“We live in an age when an aggressive materialistic culture is invading every segment of society. The exaggerated occupation with self that is woven into the fabric of this pervasive culture presents us with numerous challenges as we try to assist youth in developing their capacities. Even efforts that sincerely seek to release the potential of the youth can suffer from the negative influence of a worldview that is individualistic at its core. The problem is complex.” Thus begins a paragraph at the end of section 5 of unit two of Book 5 “Releasing the Powers of Junior Youth”, in the main sequence of courses offered by the Ruhi institute. This curriculum is now adopted as the main offering of some 250 regional or national training institutes throughout the Bahá’í world. While this educational process thinly covers the whole planet, like the Bahá’í Faith itself, it has not yet penetrated the consciousness of most young people. Therein lies the opportunity for selfless service.
Just last night we were studying this passage in a study circle in our home. What does it mean to say that efforts that sincerely seek to release the potential of youth suffer from negative influences of a materialistic culture that is individualistic at its core? We know that human nature has two sides: a dark materialistic selfish side, and a bright spiritual selfless side. Materialistic cultures are blind to our spiritual side and assume that all people are essentially self-interested, and they compete to acquire greater and greater material goods and benefits for themselves. The social order that emerges from this is an educational system that itself is competitive, to equip people to compete for the best jobs in ever growing corporations that produce material goods and services for insatiable consumption in ever more attractive shopping malls, online or offline, supported by a commercially driven advertizing media that entertains as it corrupts every human concept of modesty, contentment or decency. This system produces a few examples of spectacular “success” and millions of dissatisfied failures, in the form of those who did not get better grades, did not get better jobs, could not buy better goods, did not achieve fame or fortune in competitive sports or arts, and finally lost their self confidence.
So the lesson goes on to say that “The present world system does rob vast numbers of human beings of the ability to deal with life; therefore self-confidence is an issue to be addressed.” How does the materialistic culture address self-confidence? It only knows one side of human nature, so it begins to encourage and bolster the ego. For example, a television show produced within the context of a materialistic culture may try to boost the self-confidence of young people by dramatizing an episode where the main actress declares that she, tired of always trying to please others, will now focus on pleasing herself. Such a focus on our lower nature “crushes people’s sense of true identity”. Self-realization then becomes synonymous with self-centeredness. Likewise self-discovery is seen in terms of discovering what talents we have so that we can better succeed and have a competitive advantage over others. And all this because the fundamental ontological assumption of materialistic cultures is the sovereignty of the individual, as distinct from, and as categorically opposed to, institutions and communities.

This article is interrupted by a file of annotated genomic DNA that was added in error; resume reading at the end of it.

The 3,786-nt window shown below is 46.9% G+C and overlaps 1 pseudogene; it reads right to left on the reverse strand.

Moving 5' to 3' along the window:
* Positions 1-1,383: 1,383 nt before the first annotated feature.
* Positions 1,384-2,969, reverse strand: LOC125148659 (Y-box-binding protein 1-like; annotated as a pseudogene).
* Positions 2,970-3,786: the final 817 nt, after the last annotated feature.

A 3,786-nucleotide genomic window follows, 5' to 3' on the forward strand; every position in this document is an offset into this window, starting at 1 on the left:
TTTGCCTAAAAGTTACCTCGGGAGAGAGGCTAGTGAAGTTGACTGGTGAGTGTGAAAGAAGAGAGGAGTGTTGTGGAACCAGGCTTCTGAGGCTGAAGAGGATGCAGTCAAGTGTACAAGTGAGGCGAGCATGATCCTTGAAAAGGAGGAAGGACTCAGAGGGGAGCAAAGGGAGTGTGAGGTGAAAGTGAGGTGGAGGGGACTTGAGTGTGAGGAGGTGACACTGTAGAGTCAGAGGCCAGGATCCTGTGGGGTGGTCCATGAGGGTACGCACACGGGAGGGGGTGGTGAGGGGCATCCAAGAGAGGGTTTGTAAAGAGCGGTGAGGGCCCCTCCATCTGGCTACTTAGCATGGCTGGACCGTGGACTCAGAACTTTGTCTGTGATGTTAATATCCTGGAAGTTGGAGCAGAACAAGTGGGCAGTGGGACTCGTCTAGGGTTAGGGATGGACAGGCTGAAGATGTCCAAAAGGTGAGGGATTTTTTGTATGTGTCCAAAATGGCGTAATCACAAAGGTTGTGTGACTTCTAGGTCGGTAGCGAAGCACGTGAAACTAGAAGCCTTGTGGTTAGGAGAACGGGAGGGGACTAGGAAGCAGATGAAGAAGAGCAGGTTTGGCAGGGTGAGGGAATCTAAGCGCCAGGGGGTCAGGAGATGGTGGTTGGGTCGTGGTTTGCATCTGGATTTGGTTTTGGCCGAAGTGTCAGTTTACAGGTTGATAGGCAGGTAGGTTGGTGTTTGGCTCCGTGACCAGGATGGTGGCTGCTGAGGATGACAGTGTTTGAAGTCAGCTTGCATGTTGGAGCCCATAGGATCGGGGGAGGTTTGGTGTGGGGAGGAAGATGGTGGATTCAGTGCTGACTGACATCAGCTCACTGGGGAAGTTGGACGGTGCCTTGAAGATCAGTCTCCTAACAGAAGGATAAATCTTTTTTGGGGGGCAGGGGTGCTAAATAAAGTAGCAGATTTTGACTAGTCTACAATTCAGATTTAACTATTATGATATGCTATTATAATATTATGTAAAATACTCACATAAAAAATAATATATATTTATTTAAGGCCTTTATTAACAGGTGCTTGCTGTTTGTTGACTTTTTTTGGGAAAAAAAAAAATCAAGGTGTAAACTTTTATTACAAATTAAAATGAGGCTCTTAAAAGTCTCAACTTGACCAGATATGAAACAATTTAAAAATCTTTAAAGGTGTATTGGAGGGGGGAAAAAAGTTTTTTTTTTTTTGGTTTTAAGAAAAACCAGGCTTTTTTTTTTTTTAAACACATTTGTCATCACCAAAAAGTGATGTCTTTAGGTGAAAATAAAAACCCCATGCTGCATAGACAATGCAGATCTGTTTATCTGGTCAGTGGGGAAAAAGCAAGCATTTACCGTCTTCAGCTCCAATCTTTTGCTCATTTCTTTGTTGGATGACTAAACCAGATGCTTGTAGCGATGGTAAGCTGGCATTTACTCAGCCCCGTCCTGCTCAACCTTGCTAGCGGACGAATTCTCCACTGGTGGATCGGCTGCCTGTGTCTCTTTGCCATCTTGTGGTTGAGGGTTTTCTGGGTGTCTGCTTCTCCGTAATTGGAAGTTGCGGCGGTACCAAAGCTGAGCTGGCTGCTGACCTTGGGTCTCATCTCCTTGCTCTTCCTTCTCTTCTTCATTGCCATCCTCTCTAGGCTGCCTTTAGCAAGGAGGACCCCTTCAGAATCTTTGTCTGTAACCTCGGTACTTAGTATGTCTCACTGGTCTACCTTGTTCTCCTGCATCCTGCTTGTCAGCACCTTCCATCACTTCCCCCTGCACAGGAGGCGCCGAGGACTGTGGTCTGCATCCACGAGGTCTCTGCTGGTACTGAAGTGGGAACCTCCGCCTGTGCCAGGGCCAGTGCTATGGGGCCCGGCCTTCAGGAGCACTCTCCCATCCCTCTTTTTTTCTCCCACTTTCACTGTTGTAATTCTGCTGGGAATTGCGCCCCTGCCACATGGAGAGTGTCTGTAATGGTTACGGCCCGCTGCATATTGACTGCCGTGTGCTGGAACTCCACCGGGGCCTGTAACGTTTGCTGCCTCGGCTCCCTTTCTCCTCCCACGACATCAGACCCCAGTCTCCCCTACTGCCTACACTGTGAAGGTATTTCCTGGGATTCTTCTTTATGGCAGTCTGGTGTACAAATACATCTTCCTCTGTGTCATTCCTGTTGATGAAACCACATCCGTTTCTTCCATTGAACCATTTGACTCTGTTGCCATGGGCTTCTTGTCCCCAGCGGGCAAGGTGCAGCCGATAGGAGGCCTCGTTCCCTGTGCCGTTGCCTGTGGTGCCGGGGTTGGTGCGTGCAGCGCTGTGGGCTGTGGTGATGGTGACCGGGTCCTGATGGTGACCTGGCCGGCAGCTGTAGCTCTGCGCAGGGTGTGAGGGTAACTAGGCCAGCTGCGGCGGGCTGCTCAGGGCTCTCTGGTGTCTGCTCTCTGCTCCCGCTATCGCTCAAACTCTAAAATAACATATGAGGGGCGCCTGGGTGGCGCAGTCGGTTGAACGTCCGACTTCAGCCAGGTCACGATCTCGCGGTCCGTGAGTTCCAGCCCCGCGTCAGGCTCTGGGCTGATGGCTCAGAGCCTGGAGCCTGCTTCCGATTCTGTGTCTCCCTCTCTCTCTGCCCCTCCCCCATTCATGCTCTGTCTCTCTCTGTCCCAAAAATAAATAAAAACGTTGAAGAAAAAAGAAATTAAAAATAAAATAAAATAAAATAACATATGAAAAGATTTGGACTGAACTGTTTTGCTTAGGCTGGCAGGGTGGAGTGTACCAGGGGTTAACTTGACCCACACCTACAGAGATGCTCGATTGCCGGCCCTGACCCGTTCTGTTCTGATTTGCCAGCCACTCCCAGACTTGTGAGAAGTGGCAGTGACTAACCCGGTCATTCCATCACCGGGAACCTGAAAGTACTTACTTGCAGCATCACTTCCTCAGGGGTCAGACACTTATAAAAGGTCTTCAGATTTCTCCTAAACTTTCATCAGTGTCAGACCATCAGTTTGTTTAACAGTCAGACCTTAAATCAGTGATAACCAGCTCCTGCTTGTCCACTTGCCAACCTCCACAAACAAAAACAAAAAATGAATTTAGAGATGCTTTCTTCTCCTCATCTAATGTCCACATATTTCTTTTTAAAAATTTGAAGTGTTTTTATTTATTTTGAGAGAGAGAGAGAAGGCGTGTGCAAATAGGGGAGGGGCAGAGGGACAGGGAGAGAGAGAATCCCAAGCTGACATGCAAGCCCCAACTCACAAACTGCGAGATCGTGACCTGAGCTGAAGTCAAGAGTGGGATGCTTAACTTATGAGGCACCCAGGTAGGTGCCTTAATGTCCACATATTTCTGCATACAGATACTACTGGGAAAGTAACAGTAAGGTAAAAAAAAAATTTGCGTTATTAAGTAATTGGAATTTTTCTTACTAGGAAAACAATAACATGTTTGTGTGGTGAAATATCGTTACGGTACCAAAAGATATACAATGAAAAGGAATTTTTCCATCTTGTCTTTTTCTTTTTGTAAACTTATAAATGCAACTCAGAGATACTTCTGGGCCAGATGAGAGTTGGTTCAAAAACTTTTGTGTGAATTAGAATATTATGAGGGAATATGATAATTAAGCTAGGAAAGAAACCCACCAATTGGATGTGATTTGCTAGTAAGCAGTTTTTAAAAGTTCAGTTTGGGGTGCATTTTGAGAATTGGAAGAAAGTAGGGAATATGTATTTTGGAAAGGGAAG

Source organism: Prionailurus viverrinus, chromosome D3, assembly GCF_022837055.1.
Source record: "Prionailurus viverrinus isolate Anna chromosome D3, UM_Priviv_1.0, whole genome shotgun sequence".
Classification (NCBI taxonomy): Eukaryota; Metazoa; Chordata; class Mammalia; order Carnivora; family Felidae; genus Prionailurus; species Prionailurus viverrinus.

We need self-confidence, self-discovery and self-realization. But the solution cannot be found in materialistic cultures by romanticizing the individual and bolstering the ego. Doing so will only further rob vast numbers of human beings of the ability to deal with life. It crushes people’s sense of true identity and makes multitudes oblivious of the life of the Soul. Genuine individual development involves the abandonment of self. And this can only be achieved if we recognize human nature as essentially noble, innately inclined to selfless service to others. We need to turn our face towards our higher nature and to foster in the young true spiritual susceptibilities, so that their tender hearts are stirred by attraction to knowledge and beauty. Service as an animator for a group of junior youth will not only help the participants, but even more, it helps the animators fulfill their inner desire for self-confidence, self-discovery and self-realization through selfless service.
The point of this blog is not simply the vague and pious hope that we should be selfless, but that the society should be redesigned in such a way as to avoid those programs and constructs that promote ego and replace them with such other programs that promote selfless service.
Baha’u’llah wrote: “O Son of Spirit! I created thee rich, why dost thou bring thyself down to poverty? Noble I made thee, wherewith dost thou abase thyself? Out of the essence of knowledge I gave thee being, why seekest thou enlightenment from anyone beside Me? Out of the clay of love I molded thee, how dost thou busy thyself with another? Turn thy sight unto thyself, that thou mayest find Me standing within thee, mighty, powerful and self-subsisting.”